22. Simple Machines
Students observe the workings of simple machines through a variety of activities. This includes using a giant lever to lift their teacher, using a lever as a scale, and other activities.
23. The Plant Game
Students learn about photosynthesis as they grow a seedling into a plant with multiple leaves , roots and flowers. Measuring skills with a graduated cylinder, math skills and critical thinking skills are reinforced during this game.
24. Changes in Matter
Students learn about freezing, melting, evaporation and condensation as they observe and take part in various demonstrations, including the use of liquid nitrogen.
25. Depth Perception
Students use the scientific method to discover the advantage to having two eyes. A tennis ball and eye patches are used to perform ten trials, first with both eyes open, then the right eye covered, and then the left eye covered. Class results are recorded and discussed.
Students view a slide show of our solar system. Students then participate in a scale simulation of the solar system, where the sun is reduced to a ten inch ball, and the other planets scaled accordingly. This activity must be done on an athletic field.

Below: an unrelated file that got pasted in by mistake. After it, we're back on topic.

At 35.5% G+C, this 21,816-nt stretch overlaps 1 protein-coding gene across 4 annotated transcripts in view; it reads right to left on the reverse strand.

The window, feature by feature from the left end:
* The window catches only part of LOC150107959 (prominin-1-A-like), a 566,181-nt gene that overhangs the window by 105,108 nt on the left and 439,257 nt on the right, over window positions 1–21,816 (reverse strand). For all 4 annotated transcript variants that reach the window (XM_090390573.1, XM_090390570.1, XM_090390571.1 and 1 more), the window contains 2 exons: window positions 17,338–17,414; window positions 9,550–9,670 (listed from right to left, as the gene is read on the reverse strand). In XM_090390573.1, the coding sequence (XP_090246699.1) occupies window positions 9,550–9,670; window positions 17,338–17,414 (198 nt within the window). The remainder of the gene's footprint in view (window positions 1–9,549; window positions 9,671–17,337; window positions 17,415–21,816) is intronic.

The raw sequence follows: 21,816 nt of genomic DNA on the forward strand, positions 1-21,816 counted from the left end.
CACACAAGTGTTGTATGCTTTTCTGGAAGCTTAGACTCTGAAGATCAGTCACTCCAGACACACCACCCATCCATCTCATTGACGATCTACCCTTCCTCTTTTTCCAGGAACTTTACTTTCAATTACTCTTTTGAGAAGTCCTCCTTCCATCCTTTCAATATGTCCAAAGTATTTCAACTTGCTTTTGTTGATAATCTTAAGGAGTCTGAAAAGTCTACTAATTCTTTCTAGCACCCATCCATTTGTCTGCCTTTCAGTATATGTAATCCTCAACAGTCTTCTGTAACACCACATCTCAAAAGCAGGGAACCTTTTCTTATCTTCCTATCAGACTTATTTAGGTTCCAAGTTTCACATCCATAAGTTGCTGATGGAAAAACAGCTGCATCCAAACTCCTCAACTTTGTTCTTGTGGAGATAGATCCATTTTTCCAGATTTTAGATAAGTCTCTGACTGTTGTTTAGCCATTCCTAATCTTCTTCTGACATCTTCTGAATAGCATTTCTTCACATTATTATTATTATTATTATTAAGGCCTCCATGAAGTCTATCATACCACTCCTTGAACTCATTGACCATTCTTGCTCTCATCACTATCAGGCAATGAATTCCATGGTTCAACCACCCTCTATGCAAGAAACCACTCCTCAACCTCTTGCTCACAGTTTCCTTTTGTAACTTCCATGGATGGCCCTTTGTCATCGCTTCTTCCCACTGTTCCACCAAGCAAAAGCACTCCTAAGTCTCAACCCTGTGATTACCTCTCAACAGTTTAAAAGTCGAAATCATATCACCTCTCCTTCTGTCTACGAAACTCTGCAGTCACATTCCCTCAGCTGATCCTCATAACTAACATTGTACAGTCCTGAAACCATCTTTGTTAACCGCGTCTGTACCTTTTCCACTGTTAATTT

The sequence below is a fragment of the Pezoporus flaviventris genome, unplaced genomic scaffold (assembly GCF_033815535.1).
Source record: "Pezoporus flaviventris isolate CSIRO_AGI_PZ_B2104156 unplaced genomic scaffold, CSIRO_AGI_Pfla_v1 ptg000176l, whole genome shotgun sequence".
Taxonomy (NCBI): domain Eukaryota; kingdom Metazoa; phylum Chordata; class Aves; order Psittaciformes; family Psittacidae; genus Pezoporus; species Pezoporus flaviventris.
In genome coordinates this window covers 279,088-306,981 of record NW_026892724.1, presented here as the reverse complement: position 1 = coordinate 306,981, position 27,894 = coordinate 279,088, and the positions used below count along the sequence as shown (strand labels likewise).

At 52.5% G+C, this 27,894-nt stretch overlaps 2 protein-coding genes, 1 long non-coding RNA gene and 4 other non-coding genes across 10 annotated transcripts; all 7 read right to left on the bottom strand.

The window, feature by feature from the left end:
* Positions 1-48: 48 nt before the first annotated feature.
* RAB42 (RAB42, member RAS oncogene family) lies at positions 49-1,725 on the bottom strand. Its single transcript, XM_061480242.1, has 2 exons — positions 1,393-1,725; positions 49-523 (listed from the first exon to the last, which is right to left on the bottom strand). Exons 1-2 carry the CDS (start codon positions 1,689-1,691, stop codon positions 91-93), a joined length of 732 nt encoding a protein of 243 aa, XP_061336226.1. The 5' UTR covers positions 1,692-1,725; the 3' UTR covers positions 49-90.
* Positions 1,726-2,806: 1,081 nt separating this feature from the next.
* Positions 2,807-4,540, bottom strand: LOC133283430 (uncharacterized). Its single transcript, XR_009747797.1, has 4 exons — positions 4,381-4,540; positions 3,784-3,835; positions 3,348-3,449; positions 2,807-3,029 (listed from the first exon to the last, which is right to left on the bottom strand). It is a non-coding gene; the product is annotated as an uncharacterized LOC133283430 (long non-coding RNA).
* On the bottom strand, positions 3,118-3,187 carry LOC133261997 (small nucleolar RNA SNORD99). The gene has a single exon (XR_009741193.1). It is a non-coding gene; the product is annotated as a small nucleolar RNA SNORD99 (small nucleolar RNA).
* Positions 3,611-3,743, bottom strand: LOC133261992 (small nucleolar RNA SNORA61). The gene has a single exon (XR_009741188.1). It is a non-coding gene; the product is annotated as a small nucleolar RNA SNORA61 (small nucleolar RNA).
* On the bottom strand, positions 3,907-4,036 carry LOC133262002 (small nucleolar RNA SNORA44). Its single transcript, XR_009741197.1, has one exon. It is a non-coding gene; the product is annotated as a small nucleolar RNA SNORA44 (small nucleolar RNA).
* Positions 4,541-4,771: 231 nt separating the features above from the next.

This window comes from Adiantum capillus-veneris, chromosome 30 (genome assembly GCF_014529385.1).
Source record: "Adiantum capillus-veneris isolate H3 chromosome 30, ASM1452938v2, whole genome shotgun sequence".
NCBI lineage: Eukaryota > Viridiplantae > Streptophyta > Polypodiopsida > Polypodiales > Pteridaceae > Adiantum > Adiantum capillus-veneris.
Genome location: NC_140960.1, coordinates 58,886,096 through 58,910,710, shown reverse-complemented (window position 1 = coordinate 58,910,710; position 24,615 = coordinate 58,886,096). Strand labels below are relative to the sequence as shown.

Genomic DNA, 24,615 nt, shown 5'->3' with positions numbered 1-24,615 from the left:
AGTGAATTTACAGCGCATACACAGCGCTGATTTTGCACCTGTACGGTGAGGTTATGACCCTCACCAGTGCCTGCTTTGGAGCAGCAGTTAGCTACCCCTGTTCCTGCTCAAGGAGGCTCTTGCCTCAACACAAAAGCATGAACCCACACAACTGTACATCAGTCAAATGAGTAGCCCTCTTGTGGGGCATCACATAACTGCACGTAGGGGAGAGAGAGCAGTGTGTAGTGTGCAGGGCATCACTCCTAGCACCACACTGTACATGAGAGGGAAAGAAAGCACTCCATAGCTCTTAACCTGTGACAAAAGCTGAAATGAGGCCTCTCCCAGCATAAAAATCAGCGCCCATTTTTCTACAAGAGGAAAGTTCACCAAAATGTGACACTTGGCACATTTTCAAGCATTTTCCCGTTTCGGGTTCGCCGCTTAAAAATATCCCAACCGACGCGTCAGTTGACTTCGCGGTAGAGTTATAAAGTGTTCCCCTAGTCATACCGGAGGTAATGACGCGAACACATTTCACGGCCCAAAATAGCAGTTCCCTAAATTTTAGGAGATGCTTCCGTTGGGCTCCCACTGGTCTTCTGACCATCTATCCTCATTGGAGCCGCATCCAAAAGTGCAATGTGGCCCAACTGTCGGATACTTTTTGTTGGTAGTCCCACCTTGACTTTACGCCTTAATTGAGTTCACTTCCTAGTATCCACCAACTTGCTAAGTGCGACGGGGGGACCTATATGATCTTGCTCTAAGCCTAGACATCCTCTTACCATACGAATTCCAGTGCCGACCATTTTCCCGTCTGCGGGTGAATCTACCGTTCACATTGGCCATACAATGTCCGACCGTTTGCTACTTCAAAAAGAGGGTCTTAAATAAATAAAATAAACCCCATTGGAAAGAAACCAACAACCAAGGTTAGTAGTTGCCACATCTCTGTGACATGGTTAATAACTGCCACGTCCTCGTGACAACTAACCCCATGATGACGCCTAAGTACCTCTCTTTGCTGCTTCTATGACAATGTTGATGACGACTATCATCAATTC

27. Video microscopy
Students observe microorganisms, cells and other objects using a camera connected to a microscope and viewed on a television. The objects can be viewed at 40X, 100X, 400X and 1000X.
28. Plants and Chlorophyll
Students use chromatography to separate chlorophyll and other pigments from a leaf of spinach. Cells from a plant are observed using video microscopy to view chloroplasts. The basics of photosynthesis, water, light, carbon dioxide, and chlorophyll are discussed.
Students learn the definition of and the seven types of energy. Students will discover and demonstrate energy transformations using toys, gadgets and chemicals.
30. Electricity : Series and Parallel Circuits
Students build and compare series and parallel circuits made with 1,2 and 3 bulbs. From these observations, students deduce what types of circuits are used in their homes.
31. Magnet Stations
Students make predictions and observations to see if certain metals are attracted to a magnet. Bar magnets are used to identify the poles on cylinder, ring and a marble magnets. Students make temporary magnets out of paper clips.